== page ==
Philadelphia Metropolis


Making Karl Happy

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Karl Rove.jpgThe genius of Karl Rove was that he understood the power of small numbers.  While other political strategists devised ways to move masses of voters, Rove concentrated on fractions -- small slices of voters to add to his base of support or to subtract from

his opponent's base.

This explains why Rove, in his time as President Bush's political guru, was the moving force behind the voter ID movement in the United States.

In 2002, a concentrated campaign began to convince Americans that there was widespread voter fraud. Most of the accusations emanated from the "non-partisan" American Center for Voting Rights, which turned out to be a Republican front group.

It's also why the Bush White House, through then-Attorney General Alberto Gonzales, began pressuring U.S. Attorneys around the country to place emphasis on tracking down cases of voter fraud -- and ousted federal prosecutors who balked. Gonzales later lost his job in part because of those firings.

This anti-vote fraud effort generated a lot of publicity, but few results.

In 2002, the Justice Department began a program to aggressively pursue even the smallest cases of vote fraud.  The yield was small: 86 convictions over the next five years, most of them involving small-potato cases.  An example: a sheriff's candidate in West Virginia who bribed 20 voters to cast their ballots for him. Others involved absentee ballot fraud.  There were no cases of voter impersonation -- of John Smith pretending he was Victor Jones.

Still, state legislatures across the country began passing laws to require voters to show a photographic ID in order to vote.  Nominally, these measures were designed to stem the

epidemic of vote fraud. In reality, there was no epidemic. The laws had a political intent. They were designed suppress voter turnout, especially among poor, minority and elderly voters who tended to vote Democratic. They exist mostly to cut a few slices from the vote of Democratic candidates.

The laws were first passed in states that had Republicans in control of the legislature and the governor's office. Sometimes they were struck down by the courts. Sometimes they led to embarrassing incidents, like the time four Roman Catholic nuns were turned away from a polling place in Indiana because they lacked photo IDs.

When Democrat Ed Rendell was governor, he vetoed a photo ID bill passed by Republicans in the legislature. This year, with Republican Tom Corbett as governor, the bill was revived and is likely to be signed in the next two weeks. [Update: Corbett signed the bill into law Wednesday, March 14]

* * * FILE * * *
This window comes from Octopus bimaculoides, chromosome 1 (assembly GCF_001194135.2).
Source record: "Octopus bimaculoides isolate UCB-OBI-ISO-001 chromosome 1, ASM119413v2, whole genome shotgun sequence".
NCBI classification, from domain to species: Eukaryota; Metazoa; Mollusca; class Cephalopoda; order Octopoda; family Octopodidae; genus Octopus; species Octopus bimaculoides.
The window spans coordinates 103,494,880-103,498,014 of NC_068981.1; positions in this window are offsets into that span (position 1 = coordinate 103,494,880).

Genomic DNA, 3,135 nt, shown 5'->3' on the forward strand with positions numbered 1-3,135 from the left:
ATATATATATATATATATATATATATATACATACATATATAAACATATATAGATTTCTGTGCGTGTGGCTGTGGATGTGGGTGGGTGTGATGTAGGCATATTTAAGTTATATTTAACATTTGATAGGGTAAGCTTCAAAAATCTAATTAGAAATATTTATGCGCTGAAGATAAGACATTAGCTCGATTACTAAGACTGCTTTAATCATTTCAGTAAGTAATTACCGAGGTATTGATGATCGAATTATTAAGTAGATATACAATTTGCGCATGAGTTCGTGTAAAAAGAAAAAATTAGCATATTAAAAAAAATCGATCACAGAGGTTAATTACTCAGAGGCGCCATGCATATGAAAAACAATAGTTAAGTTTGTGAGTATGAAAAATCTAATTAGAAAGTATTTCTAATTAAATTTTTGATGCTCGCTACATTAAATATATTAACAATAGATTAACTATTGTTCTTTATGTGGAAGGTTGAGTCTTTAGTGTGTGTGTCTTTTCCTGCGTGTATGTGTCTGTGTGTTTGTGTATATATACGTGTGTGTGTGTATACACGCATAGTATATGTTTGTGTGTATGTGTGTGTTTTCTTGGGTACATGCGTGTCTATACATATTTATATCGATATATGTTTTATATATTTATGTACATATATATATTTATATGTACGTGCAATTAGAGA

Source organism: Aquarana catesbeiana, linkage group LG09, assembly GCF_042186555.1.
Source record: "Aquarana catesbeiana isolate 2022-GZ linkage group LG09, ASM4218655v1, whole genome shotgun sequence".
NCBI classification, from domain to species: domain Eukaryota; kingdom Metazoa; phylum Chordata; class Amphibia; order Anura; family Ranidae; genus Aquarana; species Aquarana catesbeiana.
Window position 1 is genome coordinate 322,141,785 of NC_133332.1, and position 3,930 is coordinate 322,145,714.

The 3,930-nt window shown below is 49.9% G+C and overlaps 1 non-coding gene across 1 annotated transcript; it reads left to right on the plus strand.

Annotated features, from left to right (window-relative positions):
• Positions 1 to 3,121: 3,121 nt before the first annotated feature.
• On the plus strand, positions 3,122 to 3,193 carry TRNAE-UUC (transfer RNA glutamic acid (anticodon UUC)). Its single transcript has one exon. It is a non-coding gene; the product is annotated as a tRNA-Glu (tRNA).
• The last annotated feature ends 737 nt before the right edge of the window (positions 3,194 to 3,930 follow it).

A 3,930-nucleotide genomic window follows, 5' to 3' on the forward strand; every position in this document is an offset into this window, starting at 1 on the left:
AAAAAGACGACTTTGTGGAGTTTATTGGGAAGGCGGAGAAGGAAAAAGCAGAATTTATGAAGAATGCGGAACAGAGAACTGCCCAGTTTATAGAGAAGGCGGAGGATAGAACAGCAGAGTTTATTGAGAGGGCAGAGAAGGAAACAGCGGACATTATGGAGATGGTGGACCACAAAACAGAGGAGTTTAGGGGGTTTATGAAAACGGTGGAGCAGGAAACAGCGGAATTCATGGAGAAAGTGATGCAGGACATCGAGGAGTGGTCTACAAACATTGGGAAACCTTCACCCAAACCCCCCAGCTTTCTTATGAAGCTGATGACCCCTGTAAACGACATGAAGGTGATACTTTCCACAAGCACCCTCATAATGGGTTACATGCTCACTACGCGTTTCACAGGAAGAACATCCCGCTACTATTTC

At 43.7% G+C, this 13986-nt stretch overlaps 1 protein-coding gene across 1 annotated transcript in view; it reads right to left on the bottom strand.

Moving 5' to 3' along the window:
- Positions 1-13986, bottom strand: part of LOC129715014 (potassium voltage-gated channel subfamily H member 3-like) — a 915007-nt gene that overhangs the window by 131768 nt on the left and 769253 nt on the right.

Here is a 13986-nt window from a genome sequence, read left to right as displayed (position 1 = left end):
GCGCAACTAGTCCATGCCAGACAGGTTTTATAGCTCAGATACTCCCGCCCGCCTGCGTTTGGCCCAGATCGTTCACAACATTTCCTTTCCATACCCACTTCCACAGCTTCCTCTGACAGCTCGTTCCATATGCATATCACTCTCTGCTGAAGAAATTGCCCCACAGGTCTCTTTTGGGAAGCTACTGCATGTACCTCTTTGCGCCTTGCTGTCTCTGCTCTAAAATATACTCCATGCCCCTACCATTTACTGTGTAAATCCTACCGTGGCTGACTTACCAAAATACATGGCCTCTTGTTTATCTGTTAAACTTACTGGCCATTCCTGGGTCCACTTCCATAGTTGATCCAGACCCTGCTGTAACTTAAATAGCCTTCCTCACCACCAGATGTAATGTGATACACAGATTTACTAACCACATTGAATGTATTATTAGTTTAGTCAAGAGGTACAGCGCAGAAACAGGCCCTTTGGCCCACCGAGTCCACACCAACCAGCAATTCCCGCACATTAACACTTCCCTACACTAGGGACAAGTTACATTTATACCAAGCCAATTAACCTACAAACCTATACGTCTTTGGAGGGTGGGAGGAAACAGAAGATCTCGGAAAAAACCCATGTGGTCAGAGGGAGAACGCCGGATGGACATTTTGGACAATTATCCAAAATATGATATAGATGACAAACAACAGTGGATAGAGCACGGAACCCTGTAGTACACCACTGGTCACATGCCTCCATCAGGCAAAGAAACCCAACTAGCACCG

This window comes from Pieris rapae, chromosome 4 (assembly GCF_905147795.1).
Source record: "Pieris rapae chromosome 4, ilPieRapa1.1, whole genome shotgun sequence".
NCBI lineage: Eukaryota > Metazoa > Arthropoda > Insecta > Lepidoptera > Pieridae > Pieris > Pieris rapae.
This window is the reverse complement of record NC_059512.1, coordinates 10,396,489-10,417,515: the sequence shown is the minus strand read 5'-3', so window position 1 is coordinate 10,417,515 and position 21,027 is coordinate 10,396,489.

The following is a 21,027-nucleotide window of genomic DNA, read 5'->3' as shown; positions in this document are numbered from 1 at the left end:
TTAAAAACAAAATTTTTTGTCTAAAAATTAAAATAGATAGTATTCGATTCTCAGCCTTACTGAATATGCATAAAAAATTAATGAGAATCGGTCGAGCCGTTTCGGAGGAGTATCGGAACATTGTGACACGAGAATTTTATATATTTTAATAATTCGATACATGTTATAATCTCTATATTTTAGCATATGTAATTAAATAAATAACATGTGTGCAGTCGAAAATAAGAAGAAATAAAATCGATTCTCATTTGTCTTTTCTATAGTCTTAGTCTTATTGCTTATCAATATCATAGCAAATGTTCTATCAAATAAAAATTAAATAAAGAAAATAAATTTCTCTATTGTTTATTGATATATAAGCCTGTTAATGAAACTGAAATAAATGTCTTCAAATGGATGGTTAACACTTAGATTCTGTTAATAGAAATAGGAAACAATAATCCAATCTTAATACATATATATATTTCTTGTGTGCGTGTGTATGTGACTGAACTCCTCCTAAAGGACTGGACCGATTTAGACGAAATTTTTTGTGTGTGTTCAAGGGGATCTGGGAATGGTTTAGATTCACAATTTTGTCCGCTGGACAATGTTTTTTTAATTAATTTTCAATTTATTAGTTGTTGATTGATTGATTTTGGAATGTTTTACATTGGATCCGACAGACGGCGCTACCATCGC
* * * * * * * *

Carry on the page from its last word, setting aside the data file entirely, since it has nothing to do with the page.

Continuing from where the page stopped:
The bill requires all voters to show a photo ID -- a driver's license, a student ID, a work ID -- every time they go to vote. If you cannot produce one, you will be allowed to cast a provisional ballot and given six days to go to your county's Board of Elections and prove you are who you say you are.

For many people, this is a no-sweat provision. Who, in this day and age, does not have at least a driver's license? The answer will surprise you: In Pennsylvania, 17 percent of adults -- about 1.6 million people -- do not have a driver's license.

The percentage is much higher in Philadelphia: four out of 10 adults -- about 470,000 people -- do not have licenses.

I have good news for those folks, though. The bill allows you to get a free photo ID from the state and one place to get one is at your local PennDOT Motor Vehicle office. I am sure those PennDOT personnel will be happy to snap 1.6 million photos between now and Election Day in November. Just drive over there today. Oops! On second thought, better take a cab or bus

Some people without driver's licenses will be able to produce another photo ID. Or, perhaps, if they are elderly or unemployed or poor they will have none.

Passage of the bill comes just in time for the Republicans and will help solve a big problem they have. It is called Philadelphia.

If Pennsylvania is a blue state, then Philadelphia is purple. It regularly provides huge margins for Democratic candidates. In 2008, for instance, John McCain got only 16 percent of the votes cast in the city.

Barack Obama defeated McCain by a margin of 478,000 votes in the city.

In that election, 717,329 Philadelphians voted, officially a turnout of 64 percent.

One huge factor in the Philadelphia is the black vote. It used to be that you didn't need to suppress the vote among blacks in the city because they suppressed it themselves. They turned out in much lower numbers than whites. That began to change in the 1980s. These days black turnout in many wards equals or exceeds white turnout.

Blacks are what political candidates call behavioral voters. They almost always vote for the Democratic candidate. Four years ago, Obama got 98 percent of the black vote in the city. But, black voters gave John Kerry 98 percent of their vote and Al Gore 97 percent.

But, 2008 was different than previous years because Obama was the first serious African-American to run for President and his presence at the top of the ballot juiced black turnout to new records.

Obama will get 98 percent of the black vote this year in Philadelphia, but suppose you could shave a few points off the vote total in the city? Suppose turnout this year is 8 to 10 points lower than in 2008?

If it is, part of the reason will be the new vote ID law. It will have its intended effect. It will suppress turnout. There is no doubt about that.

And that would make Karl Rove very happy.

-- Tom Ferrick

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